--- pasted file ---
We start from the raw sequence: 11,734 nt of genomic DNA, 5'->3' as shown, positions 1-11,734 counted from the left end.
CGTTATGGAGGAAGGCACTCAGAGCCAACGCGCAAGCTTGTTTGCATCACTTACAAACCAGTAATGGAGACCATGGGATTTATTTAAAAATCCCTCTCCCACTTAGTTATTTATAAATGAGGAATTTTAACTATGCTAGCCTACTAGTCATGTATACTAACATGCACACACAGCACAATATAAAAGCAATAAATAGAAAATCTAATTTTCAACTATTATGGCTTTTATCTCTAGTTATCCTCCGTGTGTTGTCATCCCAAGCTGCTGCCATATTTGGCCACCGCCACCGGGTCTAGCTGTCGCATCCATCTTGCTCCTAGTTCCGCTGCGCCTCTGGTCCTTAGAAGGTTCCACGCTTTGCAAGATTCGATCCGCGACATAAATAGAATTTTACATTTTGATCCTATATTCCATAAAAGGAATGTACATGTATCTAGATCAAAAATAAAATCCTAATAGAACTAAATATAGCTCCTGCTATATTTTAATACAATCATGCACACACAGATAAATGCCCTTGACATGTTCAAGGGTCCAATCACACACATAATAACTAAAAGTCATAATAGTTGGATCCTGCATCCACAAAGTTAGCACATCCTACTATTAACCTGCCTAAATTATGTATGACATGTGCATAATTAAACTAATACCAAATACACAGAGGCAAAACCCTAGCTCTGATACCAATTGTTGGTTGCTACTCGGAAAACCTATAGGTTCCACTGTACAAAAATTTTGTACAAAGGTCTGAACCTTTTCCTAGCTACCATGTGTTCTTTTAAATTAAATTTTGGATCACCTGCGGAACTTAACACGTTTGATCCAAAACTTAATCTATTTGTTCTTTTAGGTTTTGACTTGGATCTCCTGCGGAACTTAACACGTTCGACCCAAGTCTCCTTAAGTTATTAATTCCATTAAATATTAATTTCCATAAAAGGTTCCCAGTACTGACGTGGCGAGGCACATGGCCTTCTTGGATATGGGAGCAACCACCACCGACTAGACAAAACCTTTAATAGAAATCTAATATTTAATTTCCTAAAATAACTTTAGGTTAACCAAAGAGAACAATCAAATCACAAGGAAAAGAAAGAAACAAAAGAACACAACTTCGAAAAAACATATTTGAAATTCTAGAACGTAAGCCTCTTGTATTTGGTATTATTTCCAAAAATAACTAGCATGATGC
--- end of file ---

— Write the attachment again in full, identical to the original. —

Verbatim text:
We start from the raw sequence: 11,734 nt of genomic DNA, 5'->3' as shown, positions 1-11,734 counted from the left end.
CGTTATGGAGGAAGGCACTCAGAGCCAACGCGCAAGCTTGTTTGCATCACTTACAAACCAGTAATGGAGACCATGGGATTTATTTAAAAATCCCTCTCCCACTTAGTTATTTATAAATGAGGAATTTTAACTATGCTAGCCTACTAGTCATGTATACTAACATGCACACACAGCACAATATAAAAGCAATAAATAGAAAATCTAATTTTCAACTATTATGGCTTTTATCTCTAGTTATCCTCCGTGTGTTGTCATCCCAAGCTGCTGCCATATTTGGCCACCGCCACCGGGTCTAGCTGTCGCATCCATCTTGCTCCTAGTTCCGCTGCGCCTCTGGTCCTTAGAAGGTTCCACGCTTTGCAAGATTCGATCCGCGACATAAATAGAATTTTACATTTTGATCCTATATTCCATAAAAGGAATGTACATGTATCTAGATCAAAAATAAAATCCTAATAGAACTAAATATAGCTCCTGCTATATTTTAATACAATCATGCACACACAGATAAATGCCCTTGACATGTTCAAGGGTCCAATCACACACATAATAACTAAAAGTCATAATAGTTGGATCCTGCATCCACAAAGTTAGCACATCCTACTATTAACCTGCCTAAATTATGTATGACATGTGCATAATTAAACTAATACCAAATACACAGAGGCAAAACCCTAGCTCTGATACCAATTGTTGGTTGCTACTCGGAAAACCTATAGGTTCCACTGTACAAAAATTTTGTACAAAGGTCTGAACCTTTTCCTAGCTACCATGTGTTCTTTTAAATTAAATTTTGGATCACCTGCGGAACTTAACACGTTTGATCCAAAACTTAATCTATTTGTTCTTTTAGGTTTTGACTTGGATCTCCTGCGGAACTTAACACGTTCGACCCAAGTCTCCTTAAGTTATTAATTCCATTAAATATTAATTTCCATAAAAGGTTCCCAGTACTGACGTGGCGAGGCACATGGCCTTCTTGGATATGGGAGCAACCACCACCGACTAGACAAAACCTTTAATAGAAATCTAATATTTAATTTCCTAAAATAACTTTAGGTTAACCAAAGAGAACAATCAAATCACAAGGAAAAGAAAGAAACAAAAGAACACAACTTCGAAAAAACATATTTGAAATTCTAGAACGTAAGCCTCTTGTATTTGGTATTATTTCCAAAAATAACTAGCATGATGC